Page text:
Manufacturing sector veteran and Sundram Fasteners chairman Suresh Krishna said that the company is not shying away from investments since it wants to be ready when economy and auto sector bounce back.
Sundram Fasteners is going ahead with capex plans, confident that the sector is promising despited a slowdown. Besides, to address cyclical challenges, the company has started expanding in new segments like defence and aerospace.
Sundram Fasteners chairman Suresh Krishna said that the company is not shying away from investments since it wants to be ready when the economy and the auto sector bounce back.
The auto industry is known for its cyclical nature, the last one being in 2008. Since then, its has had a good run.
"At some point, downturn will happen; we can't expect to keep growing. A good company should manage both good and bad turns," he said while addressing the company's share holders at Chennai.
The company invested around Rs 440 crore in 2018-19 and plans to invest around Rs 350 crore in 2019-20.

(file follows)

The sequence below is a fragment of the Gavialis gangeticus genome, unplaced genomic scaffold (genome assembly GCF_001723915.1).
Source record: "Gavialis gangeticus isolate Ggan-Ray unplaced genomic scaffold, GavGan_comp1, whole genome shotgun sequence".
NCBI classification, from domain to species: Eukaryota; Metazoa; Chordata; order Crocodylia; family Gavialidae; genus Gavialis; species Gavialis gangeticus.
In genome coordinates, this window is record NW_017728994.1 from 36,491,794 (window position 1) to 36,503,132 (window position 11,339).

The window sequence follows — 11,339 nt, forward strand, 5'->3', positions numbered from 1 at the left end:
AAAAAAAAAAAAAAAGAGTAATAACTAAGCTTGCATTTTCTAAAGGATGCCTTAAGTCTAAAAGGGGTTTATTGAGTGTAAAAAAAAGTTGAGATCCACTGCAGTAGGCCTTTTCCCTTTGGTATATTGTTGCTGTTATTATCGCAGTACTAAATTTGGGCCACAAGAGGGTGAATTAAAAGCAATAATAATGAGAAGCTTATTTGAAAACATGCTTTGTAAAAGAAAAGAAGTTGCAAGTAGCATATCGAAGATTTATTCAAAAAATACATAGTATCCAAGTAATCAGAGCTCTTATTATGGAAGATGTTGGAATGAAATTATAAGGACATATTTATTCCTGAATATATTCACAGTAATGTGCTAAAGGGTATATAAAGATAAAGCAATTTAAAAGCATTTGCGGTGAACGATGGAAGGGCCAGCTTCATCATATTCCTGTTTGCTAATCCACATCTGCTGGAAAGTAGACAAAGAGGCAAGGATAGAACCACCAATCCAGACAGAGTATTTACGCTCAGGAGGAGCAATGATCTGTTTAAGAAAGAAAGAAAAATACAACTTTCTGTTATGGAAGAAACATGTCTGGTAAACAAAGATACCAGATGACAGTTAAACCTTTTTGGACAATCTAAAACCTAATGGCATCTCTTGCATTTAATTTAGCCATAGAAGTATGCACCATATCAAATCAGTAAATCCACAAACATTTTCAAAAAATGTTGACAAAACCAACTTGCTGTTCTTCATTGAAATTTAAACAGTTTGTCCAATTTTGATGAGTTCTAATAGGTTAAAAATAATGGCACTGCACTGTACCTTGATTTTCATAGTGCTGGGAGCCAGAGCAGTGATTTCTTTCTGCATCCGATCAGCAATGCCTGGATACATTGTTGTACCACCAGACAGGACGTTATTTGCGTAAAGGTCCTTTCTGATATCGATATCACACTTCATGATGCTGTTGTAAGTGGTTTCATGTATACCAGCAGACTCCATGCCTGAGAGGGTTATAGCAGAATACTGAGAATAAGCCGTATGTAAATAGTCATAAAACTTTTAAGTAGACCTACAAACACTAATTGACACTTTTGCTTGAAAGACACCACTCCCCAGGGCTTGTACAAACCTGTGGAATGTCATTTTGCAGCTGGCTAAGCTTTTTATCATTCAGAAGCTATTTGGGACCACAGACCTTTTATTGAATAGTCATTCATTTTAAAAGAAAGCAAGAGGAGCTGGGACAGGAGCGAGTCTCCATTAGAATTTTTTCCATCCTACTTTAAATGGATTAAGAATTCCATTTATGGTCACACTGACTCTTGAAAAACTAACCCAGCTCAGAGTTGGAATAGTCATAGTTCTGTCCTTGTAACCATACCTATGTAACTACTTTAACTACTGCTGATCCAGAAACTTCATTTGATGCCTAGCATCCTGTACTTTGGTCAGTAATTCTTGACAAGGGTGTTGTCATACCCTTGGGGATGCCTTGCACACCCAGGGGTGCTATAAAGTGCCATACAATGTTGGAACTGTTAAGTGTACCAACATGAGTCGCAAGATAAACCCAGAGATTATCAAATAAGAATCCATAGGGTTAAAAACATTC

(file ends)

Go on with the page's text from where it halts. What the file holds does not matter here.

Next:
Arathi Krishna, managing director, Sundram Fasteners said that one of the reasons the company was not affected as much as others in the space was because it diversified into areas like retail and exports -- both account for around 45 per cent of company's sales now.
While domestic sales of the company dropped to Rs 557.22 crore during the quarter ended June 30, 2019 (Q1) from Rs 614.29 crore in the year ago period, exports grew to Rs 348.28 crore from Rs 321.71 crore, correspondingly.
Earlier, SFL floated a wholly-owned subsidiary named Sunfast TVS Ltd to tap opportunities in the defence and aerospace sector and Krishna is confident that the new company would clock around Rs 100 crore over the next two years.
Sundram Fasteners is not just a fastener company any more, but a broad-based engineering company capable of undertaking manufacturing of various components and assembly systems for automotive and other engineering applications in India and abroad, said Krishna.
Today, of its around Rs 4,002 crore revenue, only 30-35 per cent comes from fasteners.
Source: Business Standard